« If he were allowed contact with foreigners he would discover that they are creatures similar to himself and that most of what he has been told about them is lies ». George Orwell, 1984
Last November, over 60 million people deliberately chose to be led by a man who’s repeatedly made racist statements basing his campaign on hate and fear. Many didn’t find his ideas to be fundamental deal breakers. Others obviously shared his prejudiced views illustrating how racial resentment continues to strongly influence social and political outcomes. In the process, understanding the complex nature of racial prejudice has engaged researchers from diverse fields. For its part, political neuroscience (an interdisciplinary venture involving political science, psychology, and cognitive neuroscience) unravelled the physiological indicators behind racial attitudes.
Although social categorisation is a natural process of cognition, prejudice occurs when negative attitudes concerning a social group are extended toward an individual based upon that individual’s membership in the group. Assuming that the negative attitudes are triggered by anxiety, neuroscientists interested in prejudice and stereotyping focused on a structure that controls autonomic responses associated with fear and threatening stimuli, the amygdala. Using functional magnetic resonance imaging (fMRI), researchers measured white skin participants’ brain activity while they viewed faces of Whites and Blacks. They observed a significant increase in amygdala activity immediately following exposure to Black people (vs. White)1. The increase was also observed on the startle eye-blink response, a physiological index of amygdala activity. The activation pattern was correlated with individual differences in implicit racial bias such as political conservatism and biased race categorisation2.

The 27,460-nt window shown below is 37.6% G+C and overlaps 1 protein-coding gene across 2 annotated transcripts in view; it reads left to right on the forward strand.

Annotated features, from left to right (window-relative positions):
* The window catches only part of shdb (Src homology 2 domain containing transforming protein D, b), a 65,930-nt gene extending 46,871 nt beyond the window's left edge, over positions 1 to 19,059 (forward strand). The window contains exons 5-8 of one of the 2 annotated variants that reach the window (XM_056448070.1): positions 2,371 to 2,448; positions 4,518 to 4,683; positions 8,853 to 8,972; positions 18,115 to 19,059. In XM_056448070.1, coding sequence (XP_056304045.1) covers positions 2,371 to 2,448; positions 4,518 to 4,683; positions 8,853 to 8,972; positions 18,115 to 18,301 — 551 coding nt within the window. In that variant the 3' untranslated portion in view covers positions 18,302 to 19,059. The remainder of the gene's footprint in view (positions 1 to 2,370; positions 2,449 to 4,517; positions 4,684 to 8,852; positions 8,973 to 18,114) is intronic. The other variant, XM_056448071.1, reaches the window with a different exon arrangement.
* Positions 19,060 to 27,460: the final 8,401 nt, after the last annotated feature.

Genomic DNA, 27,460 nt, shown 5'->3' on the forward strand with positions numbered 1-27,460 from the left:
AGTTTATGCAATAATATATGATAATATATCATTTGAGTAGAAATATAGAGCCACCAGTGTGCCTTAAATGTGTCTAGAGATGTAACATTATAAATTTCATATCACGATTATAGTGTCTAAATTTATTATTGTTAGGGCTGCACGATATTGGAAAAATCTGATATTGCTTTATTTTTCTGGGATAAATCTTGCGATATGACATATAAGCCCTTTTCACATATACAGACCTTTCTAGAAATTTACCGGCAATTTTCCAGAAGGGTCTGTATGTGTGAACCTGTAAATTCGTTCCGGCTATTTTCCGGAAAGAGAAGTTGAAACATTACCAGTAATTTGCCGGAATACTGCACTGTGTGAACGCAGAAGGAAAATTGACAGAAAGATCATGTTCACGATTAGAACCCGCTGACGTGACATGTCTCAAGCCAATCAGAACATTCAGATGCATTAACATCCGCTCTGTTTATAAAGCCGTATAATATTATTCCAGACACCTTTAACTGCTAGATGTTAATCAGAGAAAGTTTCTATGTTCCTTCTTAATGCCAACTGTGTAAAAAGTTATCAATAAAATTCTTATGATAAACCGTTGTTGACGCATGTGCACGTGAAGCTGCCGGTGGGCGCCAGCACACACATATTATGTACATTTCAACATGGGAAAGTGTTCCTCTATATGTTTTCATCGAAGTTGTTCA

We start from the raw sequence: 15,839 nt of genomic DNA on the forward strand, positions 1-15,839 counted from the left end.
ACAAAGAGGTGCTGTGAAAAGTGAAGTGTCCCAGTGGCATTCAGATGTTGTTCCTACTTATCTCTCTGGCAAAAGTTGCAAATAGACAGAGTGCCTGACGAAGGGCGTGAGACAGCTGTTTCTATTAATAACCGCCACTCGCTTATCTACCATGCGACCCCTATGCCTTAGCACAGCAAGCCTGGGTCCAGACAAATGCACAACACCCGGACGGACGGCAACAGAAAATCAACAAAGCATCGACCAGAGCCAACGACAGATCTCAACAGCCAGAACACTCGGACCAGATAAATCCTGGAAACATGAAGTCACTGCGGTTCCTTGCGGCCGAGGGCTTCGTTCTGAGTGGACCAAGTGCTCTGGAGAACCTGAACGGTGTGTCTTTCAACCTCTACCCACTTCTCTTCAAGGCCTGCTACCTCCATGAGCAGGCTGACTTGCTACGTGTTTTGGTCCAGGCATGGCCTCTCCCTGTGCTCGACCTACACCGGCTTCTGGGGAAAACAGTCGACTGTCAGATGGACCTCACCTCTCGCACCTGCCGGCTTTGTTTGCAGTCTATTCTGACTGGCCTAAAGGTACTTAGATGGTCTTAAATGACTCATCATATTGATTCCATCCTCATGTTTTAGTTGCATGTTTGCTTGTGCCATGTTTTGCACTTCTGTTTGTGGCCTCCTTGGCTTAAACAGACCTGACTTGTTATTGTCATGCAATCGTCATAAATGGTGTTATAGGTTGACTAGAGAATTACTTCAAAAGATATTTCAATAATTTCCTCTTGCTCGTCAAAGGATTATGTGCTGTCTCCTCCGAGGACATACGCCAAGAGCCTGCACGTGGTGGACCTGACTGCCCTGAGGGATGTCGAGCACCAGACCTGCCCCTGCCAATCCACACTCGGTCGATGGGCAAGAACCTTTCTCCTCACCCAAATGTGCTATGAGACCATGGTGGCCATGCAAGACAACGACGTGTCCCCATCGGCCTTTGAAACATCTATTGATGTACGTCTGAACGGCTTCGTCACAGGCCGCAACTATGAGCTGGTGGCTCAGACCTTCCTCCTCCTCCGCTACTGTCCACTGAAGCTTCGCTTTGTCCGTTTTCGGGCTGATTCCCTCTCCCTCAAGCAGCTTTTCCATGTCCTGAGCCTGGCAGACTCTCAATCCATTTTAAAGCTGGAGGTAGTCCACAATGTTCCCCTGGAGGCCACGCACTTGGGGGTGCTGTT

Prejudice by itself does not constitute racism
The studies listed above link implicit racial responses or prejudice to a neural mechanism of fear. However, prejudice by itself does not constitute racism. Prejudice is a normal human response to physical, social, sexual and other forms of differences. A person of any racial group can be prejudiced towards a person of any other racial group, power dynamics put aside. As a matter of fact, despite harboring a strong personal commitment to responding without prejudice, some egalitarians might still be prone to unconscious forms of prejudice. Indeed, fear reactions undermining prejudice can be learned very rapidly. By contrast, stereotypes form through a slower learning process and occur when people reinforce their prejudices and turn them into opinions and in deliberative decisions and actions. Thus, it’s when the prejudice is expressed in actions that the racist outcome is obtained reflecting and reproducing a hierarchy of racial categories. Science corroborates this notion by showing that prejudice and stereotyping are distinct neurocognitive processes. Amodio and Devine (2006) demonstrated that implicit prejudice and stereotypic associations were in fact uncorrelated3. Unlike prejudice, associated with the amygdala activation, stereotypic associations are likely to be stored in the temporal lobes and activated by regions of the dorsolateral PFC involved in conceptual knowledge4.